DVORÁK: Symphony No. 7 in D minor, Op. 70. Symphony No. 8 in G, Op. 88.
Baltimore Symphony Orch/Marin Alsop, cond.
NAXOS DVD AUDIO NBD 0010 TT: 74:15
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DVORÁK: Symphony No. 6 in D, Op. 60. Symphony No. 9 in E minor "From the New World."
Baltimore Symphony Orch/Marin Alsop, cond.
NAXOS DVD AUDIO NBD 0014 TT: 87:28
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CORIGLIANO: Circus Maximus: Symphony No. 3 for large wind ensemble (2004). Gazebo Dances for band (1972)
University of Texas Wind Ensemble/Jerry Junkin , cond.
NAXOS DVD AUDIO NBD 0008 TT: 52:54
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Audiophiles will rejoice with the release by a major label of three audio only Blu-Ray disks. Naxos shows renewed interest in state-of-the-art surround sound and does so in a big way. The label previously had issued several recordings on SACD that apparently were not commercially viable—in spite of their high quality. Naxos plans a regular series of Blu-Ray issues all originally recorded 24-bit, 88.2kHz or 96kHz format. This allows the listener to retrieve all of the quality of the original recordings in discrete uncompressed multi-channel sound. Blu-Ray conveys all information of the original recordings in discrete multi-channel sound. The result is remarkable. Packaging is similar to a regular Blu-Ray release.When the disk is inserted, the only video on the monitor is a screen describing disc contents. You can select audio format you wish (PCM Stereo 2.0 or DTS-HD Master Audio 5.1), and program tracks you wish to hear. Complete credits also are available on screen.Should any future Blu-Ray audio discs contain 7.1 surround sound channels, the format can easily handle this extra information.

Dvorák's Symphonies 7 and 8 were previously issued together. Symphony No. 6 was coupled with Nocturne in B and Scherzo capriccioso, and Symphony No. 9 with Symphonic Variations; this more generous pairing is welcome. This is possible because of the vast increase in data available on a Blu-Ray disc—many times that of a CD. The original CD releases impressed sonically, but Blu-Ray technology unquestionably is superior in every way: dynamic range, frequency response, accurate placement of instruments, and, because of availability of rear channels, the sonic replication of original hall acoustics.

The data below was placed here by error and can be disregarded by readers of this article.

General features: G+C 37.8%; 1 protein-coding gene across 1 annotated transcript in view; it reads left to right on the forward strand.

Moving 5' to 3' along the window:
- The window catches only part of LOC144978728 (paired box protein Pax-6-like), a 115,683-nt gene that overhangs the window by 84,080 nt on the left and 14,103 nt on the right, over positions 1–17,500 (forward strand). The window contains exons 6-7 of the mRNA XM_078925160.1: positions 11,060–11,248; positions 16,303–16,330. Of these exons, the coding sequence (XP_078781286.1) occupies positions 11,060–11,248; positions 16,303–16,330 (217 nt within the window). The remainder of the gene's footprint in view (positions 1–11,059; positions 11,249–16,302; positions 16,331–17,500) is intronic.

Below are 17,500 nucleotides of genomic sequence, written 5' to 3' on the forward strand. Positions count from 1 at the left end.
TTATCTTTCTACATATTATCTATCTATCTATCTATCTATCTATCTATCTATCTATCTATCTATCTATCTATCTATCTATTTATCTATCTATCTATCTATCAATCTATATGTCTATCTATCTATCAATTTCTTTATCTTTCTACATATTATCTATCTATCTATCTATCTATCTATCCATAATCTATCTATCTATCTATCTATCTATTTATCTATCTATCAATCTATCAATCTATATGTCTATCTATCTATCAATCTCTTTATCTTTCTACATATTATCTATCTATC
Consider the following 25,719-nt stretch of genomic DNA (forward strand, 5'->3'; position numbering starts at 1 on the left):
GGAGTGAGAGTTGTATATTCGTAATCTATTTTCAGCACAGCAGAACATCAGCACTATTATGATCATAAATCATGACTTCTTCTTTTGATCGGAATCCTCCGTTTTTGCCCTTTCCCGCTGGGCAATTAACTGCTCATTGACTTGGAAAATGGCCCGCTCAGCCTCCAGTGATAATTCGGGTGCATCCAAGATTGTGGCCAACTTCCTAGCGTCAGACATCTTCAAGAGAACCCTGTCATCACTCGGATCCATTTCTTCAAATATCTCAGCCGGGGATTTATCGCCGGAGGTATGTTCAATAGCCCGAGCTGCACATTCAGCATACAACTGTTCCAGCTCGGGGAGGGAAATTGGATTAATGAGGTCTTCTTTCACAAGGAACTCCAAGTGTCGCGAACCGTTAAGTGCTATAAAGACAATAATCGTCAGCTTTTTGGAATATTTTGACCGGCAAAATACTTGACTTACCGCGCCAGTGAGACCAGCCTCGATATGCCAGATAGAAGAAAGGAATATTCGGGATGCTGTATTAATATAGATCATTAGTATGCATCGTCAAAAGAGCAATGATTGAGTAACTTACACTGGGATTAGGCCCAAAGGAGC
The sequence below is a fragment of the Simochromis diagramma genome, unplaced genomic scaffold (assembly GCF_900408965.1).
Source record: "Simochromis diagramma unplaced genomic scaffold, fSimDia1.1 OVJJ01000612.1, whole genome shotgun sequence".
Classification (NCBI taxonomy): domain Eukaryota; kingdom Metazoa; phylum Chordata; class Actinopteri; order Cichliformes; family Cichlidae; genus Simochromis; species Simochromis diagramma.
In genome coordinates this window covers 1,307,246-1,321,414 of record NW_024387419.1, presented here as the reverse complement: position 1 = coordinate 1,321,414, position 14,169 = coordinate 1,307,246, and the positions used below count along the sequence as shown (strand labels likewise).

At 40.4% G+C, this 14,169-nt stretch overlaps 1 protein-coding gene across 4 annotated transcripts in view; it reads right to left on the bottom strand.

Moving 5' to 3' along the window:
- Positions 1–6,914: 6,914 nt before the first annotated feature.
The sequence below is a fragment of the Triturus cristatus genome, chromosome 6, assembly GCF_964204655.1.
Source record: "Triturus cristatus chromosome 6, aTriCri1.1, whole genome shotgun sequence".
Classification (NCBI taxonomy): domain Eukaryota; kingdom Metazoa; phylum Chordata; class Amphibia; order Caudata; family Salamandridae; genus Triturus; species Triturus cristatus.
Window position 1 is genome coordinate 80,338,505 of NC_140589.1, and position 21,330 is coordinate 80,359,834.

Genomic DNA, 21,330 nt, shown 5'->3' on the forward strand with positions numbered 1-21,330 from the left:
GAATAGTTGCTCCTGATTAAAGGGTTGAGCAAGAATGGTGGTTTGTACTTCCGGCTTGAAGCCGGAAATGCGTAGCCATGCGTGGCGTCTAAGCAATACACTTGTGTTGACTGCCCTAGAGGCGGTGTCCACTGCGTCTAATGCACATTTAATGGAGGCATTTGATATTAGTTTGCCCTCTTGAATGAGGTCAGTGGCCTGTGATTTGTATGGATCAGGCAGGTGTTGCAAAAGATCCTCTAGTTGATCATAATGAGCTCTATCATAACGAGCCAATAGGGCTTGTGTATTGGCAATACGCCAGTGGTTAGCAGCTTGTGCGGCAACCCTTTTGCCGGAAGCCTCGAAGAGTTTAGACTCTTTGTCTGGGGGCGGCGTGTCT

Corigliano's Circus Maximus was mentioned on this site in October 2009 (see S.G.S.'s REVIEW). At that time, he mentioned that the stereo sound could not convey the composer's original intentions: scoring had groups of instruments spaced throughout the hall as well as a marching band. That problem surely is solved in this multi-channel issue, which is a stunning, entertaining sonic experience. It is unfortunate Austin's Bass Concert Hall is rather dry—the music could have benefited from a warmer acoustic. But let us rejoice in what we have, and hope that the market will support this quality venture. Hats off to Naxos!!

R.E.B. (February 2011)

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